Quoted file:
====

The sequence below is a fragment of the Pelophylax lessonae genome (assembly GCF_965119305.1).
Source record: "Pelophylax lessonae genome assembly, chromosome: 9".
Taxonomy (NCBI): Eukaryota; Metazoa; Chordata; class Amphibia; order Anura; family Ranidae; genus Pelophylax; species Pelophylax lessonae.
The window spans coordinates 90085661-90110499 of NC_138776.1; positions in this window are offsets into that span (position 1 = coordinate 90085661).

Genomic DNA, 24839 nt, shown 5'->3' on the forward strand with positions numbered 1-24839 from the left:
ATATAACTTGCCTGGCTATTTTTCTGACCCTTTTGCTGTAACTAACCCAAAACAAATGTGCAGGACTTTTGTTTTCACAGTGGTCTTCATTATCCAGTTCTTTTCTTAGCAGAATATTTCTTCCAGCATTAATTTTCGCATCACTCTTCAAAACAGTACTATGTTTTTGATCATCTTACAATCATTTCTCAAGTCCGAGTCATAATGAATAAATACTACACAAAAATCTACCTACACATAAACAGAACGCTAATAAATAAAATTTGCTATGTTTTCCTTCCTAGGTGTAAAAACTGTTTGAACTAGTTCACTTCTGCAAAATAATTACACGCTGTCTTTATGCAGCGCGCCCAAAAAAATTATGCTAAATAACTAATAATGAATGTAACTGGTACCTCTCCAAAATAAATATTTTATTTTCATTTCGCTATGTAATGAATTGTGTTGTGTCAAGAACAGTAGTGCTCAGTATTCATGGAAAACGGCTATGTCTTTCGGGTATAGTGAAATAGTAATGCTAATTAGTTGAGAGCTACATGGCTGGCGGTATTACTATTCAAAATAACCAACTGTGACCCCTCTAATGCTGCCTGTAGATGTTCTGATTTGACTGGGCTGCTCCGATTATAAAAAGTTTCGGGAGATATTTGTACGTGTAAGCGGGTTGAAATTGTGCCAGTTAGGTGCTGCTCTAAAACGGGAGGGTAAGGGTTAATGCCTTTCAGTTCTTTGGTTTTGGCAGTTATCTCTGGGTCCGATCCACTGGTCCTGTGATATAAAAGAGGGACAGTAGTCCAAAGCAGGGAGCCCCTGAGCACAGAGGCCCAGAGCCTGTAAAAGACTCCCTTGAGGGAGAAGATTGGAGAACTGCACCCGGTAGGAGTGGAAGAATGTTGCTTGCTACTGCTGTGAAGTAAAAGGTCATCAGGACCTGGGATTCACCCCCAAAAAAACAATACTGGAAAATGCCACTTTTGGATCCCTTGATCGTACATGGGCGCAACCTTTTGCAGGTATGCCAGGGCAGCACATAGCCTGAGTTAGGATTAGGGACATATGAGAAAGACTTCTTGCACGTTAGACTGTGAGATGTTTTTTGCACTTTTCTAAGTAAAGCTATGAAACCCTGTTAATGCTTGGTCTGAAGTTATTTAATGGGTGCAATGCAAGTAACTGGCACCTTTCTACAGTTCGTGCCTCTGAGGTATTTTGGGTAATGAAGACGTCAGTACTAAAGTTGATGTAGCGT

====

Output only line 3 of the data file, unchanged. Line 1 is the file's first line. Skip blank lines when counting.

Taxonomy (NCBI): Eukaryota; Metazoa; Chordata; class Amphibia; order Anura; family Ranidae; genus Pelophylax; species Pelophylax lessonae.